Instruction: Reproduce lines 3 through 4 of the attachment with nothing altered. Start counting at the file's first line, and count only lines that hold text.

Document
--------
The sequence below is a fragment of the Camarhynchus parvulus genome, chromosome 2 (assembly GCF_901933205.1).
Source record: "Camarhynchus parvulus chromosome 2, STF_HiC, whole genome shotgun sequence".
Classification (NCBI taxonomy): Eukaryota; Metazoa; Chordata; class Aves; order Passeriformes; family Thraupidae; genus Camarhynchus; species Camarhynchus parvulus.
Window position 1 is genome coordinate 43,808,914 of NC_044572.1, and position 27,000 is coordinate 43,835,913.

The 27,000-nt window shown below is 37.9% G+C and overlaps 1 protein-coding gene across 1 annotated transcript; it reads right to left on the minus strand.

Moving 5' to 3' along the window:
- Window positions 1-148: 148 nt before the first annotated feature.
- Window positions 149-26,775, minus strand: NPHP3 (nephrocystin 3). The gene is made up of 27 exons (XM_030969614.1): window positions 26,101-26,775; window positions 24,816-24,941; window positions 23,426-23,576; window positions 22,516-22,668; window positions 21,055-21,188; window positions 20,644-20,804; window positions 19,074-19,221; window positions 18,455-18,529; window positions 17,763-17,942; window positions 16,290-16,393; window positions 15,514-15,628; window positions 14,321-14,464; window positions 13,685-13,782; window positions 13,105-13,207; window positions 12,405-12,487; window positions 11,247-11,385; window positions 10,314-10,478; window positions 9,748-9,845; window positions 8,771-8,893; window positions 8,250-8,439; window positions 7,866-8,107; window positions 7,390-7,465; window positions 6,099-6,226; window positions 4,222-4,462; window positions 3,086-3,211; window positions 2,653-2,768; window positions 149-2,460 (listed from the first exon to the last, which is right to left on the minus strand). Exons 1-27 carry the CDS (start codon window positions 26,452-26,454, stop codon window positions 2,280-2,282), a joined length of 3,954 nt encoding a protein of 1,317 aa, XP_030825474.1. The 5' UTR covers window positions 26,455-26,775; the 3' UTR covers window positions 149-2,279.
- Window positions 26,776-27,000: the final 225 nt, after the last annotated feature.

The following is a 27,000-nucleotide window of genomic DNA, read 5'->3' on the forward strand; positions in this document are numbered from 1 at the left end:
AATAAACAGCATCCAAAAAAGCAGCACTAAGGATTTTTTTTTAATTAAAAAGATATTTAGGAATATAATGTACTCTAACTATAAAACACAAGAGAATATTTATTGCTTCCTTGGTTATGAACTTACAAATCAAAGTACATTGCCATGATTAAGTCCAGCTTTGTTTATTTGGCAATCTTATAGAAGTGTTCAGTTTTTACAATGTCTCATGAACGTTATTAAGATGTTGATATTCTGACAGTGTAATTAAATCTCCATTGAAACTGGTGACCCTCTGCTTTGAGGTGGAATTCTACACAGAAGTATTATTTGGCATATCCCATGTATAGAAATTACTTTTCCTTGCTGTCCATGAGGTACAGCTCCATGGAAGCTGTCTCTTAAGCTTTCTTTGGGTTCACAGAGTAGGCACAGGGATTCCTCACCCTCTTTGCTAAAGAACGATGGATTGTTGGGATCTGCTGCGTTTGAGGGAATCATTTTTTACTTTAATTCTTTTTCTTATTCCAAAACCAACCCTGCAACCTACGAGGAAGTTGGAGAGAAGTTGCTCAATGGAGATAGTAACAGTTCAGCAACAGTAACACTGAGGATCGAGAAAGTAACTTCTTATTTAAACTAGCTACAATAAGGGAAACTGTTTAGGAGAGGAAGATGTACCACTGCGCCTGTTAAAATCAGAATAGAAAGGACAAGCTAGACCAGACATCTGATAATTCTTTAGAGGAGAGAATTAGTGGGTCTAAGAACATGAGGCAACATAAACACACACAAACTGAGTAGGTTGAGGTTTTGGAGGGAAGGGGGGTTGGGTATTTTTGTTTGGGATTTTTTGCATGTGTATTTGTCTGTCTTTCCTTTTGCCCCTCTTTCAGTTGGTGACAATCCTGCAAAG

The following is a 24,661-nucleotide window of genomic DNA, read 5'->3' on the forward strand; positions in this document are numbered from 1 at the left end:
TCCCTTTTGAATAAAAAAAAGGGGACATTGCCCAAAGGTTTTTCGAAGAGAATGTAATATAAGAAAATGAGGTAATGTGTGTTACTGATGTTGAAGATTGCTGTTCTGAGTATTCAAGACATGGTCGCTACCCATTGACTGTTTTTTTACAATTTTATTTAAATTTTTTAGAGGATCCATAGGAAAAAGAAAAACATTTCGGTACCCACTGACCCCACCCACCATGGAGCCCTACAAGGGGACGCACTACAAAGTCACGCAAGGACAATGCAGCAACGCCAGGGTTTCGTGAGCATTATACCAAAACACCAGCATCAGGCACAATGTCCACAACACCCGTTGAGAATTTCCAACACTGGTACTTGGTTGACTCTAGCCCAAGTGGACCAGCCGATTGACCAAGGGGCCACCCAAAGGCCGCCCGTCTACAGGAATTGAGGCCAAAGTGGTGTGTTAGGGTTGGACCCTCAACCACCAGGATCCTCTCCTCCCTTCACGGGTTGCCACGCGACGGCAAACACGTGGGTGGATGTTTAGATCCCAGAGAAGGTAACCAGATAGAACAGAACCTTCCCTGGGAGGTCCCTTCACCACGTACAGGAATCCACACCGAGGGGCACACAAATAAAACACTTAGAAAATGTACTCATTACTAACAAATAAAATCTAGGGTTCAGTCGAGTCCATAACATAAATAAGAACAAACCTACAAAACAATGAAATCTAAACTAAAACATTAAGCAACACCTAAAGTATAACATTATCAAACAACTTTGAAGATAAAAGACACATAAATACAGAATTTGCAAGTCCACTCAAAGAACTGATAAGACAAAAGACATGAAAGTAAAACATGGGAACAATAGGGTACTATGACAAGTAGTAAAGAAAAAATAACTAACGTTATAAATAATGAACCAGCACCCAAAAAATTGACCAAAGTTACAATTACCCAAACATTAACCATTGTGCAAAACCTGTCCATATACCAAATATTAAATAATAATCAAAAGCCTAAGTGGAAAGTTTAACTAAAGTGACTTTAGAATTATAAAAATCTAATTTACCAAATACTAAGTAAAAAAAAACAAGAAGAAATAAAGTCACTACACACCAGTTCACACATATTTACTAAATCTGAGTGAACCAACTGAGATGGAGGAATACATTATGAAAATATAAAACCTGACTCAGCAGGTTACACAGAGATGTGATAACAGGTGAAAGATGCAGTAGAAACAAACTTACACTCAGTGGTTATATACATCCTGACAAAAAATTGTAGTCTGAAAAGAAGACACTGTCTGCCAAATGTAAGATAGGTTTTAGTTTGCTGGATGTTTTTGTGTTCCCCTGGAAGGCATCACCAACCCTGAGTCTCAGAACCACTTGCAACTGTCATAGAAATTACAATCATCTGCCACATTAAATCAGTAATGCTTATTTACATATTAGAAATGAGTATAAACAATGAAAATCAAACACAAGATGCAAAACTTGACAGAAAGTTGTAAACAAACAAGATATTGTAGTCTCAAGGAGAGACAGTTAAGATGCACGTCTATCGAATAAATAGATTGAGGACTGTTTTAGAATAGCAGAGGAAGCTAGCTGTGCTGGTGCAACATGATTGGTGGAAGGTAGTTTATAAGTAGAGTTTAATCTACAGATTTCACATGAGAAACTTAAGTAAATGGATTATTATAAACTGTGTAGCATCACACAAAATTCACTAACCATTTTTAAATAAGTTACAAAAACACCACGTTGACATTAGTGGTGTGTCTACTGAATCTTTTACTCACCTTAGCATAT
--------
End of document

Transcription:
Classification (NCBI taxonomy): Eukaryota; Metazoa; Chordata; class Aves; order Passeriformes; family Thraupidae; genus Camarhynchus; species Camarhynchus parvulus.
Window position 1 is genome coordinate 43,808,914 of NC_044572.1, and position 27,000 is coordinate 43,835,913.